# Is there a word stronger than "promote" but weaker than "enforce" in a technical context? Maybe "force"?

Context: Scientific paper targeting at computer scientists, engineers and mathematicians

I am searching for a word similar to "promote", "push", "force", "enforce", "implement" or "ensure".

Example 1: We introduced this mechanism into our algorithm to "forces" the variable x to be larger or equal than zero. Example 2: We add this loss to tour loss function to force our model to learn ... instead of .... Example 3(abstract): A forces that B is fulfilled.

My question: I am worried that "forces" or "enforces" might be misunderstood in a mathematical context. We don't want to say we have a mathematical proof that it always succeeds in reaching the goal in mathematically exact way. Does "force"/"enforce" in a technical/Mathematical context mean that the goal is always exactly reached? "Promote" feels for me more like we are slowly moving in the direction of the goal, but we might be quite far away from reaching our goal. We want to say more something along the lines without A, B would not be fulfilled at all, but with A we ensure that B is in almost all situations fulfilled to a sufficient extend for practical applications. For our purposes B is solved sufficiently well by A. If B is not fulfilled sufficiently well in a certain situation, one could use A with different parameters to obtain B again. This is just a very small detail of the paper and it would take pages many to explain in detail under which conditions A actually ensures that B is fulfilled, but we only have one short sentence for the detail, that should say A takes care of B sufficiently well such that B won't make any problems in the remainder of the paper (while B would be a big problem without A, A is critical and could not be left away).

Maybe in German the word "forcieren" would fit quite well.

So I am looking for a word that is as strong as possible without implying that we have a 100% perfect mathematical guarantee. Is "force" a valid choice? Does "force" imply a 100% success rate? I think I would rather prefer something slightly weaker.

I think the 4 most important dimensions for this word are:

1. the success rate: I want to imply a very high but not 100% success rate of B, when A is applied. (most important dimension in this context)
2. relative success rate: B is much more likly sucessfully fulfilled with A than without A, but the success-rate of B without A is not 0%. (maybe even more important than 1.)
3. the effort/force that is applied: I want rather strong force, rather pushy. (but less important than 1. and 2.)
4. Emotionally positive or negative: I want a positive emotion. B is very desirable. It was sad that B was not possible without A, but now with A, finally B is (almost perfectly) fulfilled as we desire. (but the emotional dimension is also less important than 1. and 2. in the scientific context, neutral would also be fine)

I would also be interested in the position with respect to these dimensions of suggested words.

For example the word "enable" would kind of imply 0% success-rate of B without A (i.e., a very high second dimension), while not implying enough success-rate of B with A (too small in the first dimension). 3. rather neutral, 4. positive/neutral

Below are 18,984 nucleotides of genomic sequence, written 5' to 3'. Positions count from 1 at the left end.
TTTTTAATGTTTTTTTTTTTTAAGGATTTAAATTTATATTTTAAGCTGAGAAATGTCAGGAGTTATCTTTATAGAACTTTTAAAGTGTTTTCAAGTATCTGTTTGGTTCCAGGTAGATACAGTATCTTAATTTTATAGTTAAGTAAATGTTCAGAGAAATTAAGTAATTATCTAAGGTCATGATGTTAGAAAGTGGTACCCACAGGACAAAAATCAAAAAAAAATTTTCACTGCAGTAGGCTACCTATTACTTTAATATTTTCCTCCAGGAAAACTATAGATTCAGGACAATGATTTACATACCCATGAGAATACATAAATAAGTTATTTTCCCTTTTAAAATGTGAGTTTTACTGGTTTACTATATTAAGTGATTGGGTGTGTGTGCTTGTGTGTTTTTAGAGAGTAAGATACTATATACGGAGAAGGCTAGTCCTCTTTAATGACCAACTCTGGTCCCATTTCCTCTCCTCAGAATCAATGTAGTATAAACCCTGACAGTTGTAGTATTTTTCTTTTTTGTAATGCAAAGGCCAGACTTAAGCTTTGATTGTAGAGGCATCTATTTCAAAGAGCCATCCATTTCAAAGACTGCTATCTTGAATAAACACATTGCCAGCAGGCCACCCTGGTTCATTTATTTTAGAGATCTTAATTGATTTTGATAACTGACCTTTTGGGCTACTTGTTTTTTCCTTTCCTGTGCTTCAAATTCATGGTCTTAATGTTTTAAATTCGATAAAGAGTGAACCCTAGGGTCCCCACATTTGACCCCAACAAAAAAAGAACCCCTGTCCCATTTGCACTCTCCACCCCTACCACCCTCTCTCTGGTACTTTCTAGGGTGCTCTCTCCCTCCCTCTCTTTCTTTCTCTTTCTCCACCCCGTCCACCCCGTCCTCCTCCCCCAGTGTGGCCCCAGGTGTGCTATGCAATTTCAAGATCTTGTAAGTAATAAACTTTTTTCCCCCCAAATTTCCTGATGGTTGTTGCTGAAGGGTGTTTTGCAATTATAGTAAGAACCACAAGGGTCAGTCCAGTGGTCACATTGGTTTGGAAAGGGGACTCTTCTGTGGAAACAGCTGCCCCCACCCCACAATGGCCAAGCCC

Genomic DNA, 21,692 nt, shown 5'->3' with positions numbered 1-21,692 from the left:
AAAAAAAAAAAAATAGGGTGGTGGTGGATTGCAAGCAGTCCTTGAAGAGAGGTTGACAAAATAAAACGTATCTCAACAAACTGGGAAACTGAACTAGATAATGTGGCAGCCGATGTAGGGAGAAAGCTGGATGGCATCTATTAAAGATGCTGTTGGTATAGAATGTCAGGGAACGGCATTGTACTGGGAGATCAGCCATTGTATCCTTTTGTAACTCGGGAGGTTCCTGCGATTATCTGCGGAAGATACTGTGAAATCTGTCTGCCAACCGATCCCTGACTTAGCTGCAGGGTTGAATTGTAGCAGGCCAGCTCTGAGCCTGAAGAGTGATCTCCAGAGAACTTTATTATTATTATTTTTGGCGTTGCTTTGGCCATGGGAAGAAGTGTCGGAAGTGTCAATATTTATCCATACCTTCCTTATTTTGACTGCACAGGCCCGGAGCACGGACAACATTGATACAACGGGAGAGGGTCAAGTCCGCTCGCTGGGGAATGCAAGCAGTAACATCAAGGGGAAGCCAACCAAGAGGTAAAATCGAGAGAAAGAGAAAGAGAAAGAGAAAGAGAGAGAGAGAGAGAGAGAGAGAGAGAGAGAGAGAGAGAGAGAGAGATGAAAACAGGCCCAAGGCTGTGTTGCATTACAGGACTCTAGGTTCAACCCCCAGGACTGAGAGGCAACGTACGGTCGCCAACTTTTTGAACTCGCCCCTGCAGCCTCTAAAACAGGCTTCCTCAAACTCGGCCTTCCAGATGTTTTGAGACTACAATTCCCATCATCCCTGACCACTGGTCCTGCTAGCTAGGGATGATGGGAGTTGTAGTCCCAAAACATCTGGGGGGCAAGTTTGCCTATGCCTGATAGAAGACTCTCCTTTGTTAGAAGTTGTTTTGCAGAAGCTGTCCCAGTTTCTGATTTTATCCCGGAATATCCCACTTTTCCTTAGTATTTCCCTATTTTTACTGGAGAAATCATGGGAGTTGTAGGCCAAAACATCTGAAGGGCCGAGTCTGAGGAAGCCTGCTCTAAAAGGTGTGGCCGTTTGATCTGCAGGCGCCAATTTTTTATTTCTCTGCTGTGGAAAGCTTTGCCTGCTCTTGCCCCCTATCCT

• Requires? It's stronger than promotes but actually less pushy. Commented Aug 9, 2022 at 23:26
• In a mathematical context "A requires B to be fulfilled" would usually be interpreted as "A is only true if B is fulfilled" or "A only works if B is fulfilled". I think this would lead to misunderstandings in this context, but I agree taht in other contexts "require" can fit quite well. Commented Aug 9, 2022 at 23:33
• ... to limit x to values equal to or greater than zero. Commented Aug 9, 2022 at 23:35
• @Jakob Since there's an emotional dimension, encourage positive values. Or discourage negative ones. Commented Aug 10, 2022 at 0:59
• I agree with @YosefBaskin -- require works: We introduced this mechanism to require that the variable x be larger or equal than zero. You can require a teen to be home by midnight, but that doesn't necessarily mean it's going to happen. If require is still too strong, try ask. Commented Aug 10, 2022 at 2:18

You could say that the algorithm biases towards a positive value for the variable

If you are willing to talk about the results rather than the action, you could say that positive values prevail or dominate.

But in the case you are describing, it is more often said that the algorithm guarantees something; in this case, that positive values prevail, or are almost always obtained.

• A algorithm that makes x>0 in 51% of the cases instead of 50% of the cases it also biases towards a positive value. We want to express something more in the lines of "our algorithm ensures positive x in ~99% of all cases and in the rare cases where x>0, it is just slightly below 0 which is sufficient for our application." Commented Aug 10, 2022 at 21:39
• Thanks for the clarification. I've edited my answer with some more suggestions. Guarantees is a verb that we use a lot to describe algorithms when we can't formally prove a property like optimality.
– djs
Commented Aug 10, 2022 at 22:38

Not a single word, but the easiest way of expressing the concept is with a purpose clause.

For example:

We introduced this mechanism into our algorithm so that the variable x will nearly always be larger or equal than zero.

I'd avoid the term "almost always" since "almost all" has a specific meaning in mathematics (see Wikipedia).

Incidentally: rather than "larger or equal than zero," the correct English idiom would be "greater than or equal to zero" (example from CueMath). You could even just nonnegative, which means "being either positive or zero" (see Merriam-Webster).